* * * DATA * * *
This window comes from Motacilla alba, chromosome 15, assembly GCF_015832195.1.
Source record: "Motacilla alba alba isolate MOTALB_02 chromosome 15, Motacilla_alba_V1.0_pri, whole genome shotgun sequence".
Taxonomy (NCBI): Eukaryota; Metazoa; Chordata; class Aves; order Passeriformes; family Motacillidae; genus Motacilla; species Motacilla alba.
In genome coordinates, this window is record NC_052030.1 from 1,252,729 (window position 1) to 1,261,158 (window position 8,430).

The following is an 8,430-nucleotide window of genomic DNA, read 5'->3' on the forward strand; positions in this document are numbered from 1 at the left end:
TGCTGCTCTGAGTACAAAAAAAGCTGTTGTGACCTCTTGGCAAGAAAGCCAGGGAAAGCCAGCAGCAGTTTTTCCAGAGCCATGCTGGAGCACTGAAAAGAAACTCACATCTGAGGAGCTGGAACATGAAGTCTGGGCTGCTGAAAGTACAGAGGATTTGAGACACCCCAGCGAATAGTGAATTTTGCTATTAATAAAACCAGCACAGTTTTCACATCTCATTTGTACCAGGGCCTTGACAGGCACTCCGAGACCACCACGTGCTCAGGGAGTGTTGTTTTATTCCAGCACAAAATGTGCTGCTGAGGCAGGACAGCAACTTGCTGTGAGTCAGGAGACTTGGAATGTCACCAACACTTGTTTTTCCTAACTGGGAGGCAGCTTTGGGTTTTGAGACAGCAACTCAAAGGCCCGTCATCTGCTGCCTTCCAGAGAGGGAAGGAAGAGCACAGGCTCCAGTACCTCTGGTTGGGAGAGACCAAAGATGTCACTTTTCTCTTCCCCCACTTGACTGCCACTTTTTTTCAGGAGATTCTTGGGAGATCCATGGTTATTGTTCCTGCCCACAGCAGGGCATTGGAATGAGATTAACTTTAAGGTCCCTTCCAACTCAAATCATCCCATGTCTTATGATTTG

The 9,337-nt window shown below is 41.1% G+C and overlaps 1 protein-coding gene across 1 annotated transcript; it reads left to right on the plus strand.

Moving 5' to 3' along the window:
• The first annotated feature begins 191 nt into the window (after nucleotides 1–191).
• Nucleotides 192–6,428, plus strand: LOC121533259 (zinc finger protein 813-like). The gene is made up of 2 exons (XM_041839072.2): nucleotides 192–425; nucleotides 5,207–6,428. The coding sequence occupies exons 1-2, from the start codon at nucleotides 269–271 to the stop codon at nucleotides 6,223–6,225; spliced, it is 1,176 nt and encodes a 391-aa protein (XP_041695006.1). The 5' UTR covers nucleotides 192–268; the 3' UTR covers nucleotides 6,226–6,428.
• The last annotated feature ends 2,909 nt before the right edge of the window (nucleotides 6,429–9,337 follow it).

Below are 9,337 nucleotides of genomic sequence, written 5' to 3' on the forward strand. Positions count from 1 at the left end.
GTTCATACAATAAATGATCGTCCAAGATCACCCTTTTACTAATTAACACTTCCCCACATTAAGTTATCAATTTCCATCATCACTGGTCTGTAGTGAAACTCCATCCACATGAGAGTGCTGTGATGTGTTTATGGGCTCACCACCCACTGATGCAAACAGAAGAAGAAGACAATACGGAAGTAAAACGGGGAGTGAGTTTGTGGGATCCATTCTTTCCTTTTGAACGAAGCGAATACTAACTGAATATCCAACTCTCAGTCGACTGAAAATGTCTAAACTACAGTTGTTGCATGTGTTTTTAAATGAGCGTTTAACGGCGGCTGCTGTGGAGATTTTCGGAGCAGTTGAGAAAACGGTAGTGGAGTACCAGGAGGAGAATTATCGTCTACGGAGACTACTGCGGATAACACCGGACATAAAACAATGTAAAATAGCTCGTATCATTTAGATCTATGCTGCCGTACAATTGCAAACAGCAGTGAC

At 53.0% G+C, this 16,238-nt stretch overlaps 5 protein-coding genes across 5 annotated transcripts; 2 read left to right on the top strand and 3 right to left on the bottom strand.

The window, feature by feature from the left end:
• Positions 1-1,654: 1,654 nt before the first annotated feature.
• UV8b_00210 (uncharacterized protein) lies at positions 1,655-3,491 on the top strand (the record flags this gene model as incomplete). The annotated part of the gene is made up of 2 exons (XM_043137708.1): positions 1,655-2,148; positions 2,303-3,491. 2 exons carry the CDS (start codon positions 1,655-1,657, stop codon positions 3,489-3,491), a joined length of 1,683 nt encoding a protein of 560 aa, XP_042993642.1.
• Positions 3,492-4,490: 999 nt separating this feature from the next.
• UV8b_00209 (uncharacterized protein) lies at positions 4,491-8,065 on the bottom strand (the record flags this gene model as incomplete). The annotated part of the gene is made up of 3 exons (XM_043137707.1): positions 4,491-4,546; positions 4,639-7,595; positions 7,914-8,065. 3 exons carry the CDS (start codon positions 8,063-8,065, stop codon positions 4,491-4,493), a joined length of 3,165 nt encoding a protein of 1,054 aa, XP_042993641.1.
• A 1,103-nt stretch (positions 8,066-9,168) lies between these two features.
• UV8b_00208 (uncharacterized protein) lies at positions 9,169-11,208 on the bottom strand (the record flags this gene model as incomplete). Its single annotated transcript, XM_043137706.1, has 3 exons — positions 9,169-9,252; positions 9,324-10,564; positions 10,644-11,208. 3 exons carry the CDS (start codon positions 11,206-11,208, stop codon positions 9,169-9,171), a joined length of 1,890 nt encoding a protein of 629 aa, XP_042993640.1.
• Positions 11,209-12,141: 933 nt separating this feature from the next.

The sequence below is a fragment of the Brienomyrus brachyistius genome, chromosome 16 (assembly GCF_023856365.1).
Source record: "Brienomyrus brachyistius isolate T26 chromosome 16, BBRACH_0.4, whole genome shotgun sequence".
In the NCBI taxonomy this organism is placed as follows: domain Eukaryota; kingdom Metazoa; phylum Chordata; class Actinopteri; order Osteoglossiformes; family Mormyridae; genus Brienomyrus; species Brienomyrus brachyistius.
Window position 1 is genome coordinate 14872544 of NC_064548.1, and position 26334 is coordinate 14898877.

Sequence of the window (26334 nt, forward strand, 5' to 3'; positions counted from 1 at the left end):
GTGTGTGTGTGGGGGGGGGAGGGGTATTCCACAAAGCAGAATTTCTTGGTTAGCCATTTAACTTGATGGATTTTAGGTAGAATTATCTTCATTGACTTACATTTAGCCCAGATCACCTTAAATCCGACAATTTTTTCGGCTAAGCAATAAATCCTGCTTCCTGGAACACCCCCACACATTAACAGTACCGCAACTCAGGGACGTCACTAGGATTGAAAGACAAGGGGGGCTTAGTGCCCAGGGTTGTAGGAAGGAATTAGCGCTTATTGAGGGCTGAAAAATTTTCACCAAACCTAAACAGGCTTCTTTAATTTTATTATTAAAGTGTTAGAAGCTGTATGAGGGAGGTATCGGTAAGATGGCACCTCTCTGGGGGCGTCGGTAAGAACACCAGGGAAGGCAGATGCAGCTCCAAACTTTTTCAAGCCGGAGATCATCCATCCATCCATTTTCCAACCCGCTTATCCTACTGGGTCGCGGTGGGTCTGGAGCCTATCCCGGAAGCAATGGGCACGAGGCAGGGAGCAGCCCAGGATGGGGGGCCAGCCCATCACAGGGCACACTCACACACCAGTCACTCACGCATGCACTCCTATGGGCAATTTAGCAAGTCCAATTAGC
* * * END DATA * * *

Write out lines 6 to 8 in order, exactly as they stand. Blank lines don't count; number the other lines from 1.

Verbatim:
TGCTGCTCTGAGTACAAAAAAAGCTGTTGTGACCTCTTGGCAAGAAAGCCAGGGAAAGCCAGCAGCAGTTTTTCCAGAGCCATGCTGGAGCACTGAAAAGAAACTCACATCTGAGGAGCTGGAACATGAAGTCTGGGCTGCTGAAAGTACAGAGGATTTGAGACACCCCAGCGAATAGTGAATTTTGCTATTAATAAAACCAGCACAGTTTTCACATCTCATTTGTACCAGGGCCTTGACAGGCACTCCGAGACCACCACGTGCTCAGGGAGTGTTGTTTTATTCCAGCACAAAATGTGCTGCTGAGGCAGGACAGCAACTTGCTGTGAGTCAGGAGACTTGGAATGTCACCAACACTTGTTTTTCCTAACTGGGAGGCAGCTTTGGGTTTTGAGACAGCAACTCAAAGGCCCGTCATCTGCTGCCTTCCAGAGAGGGAAGGAAGAGCACAGGCTCCAGTACCTCTGGTTGGGAGAGACCAAAGATGTCACTTTTCTCTTCCCCCACTTGACTGCCACTTTTTTTCAGGAGATTCTTGGGAGATCCATGGTTATTGTTCCTGCCCACAGCAGGGCATTGGAATGAGATTAACTTTAAGGTCCCTTCCAACTCAAATCATCCCATGTCTTATGATTTG

The 9,337-nt window shown below is 41.1% G+C and overlaps 1 protein-coding gene across 1 annotated transcript; it reads left to right on the plus strand.

Moving 5' to 3' along the window: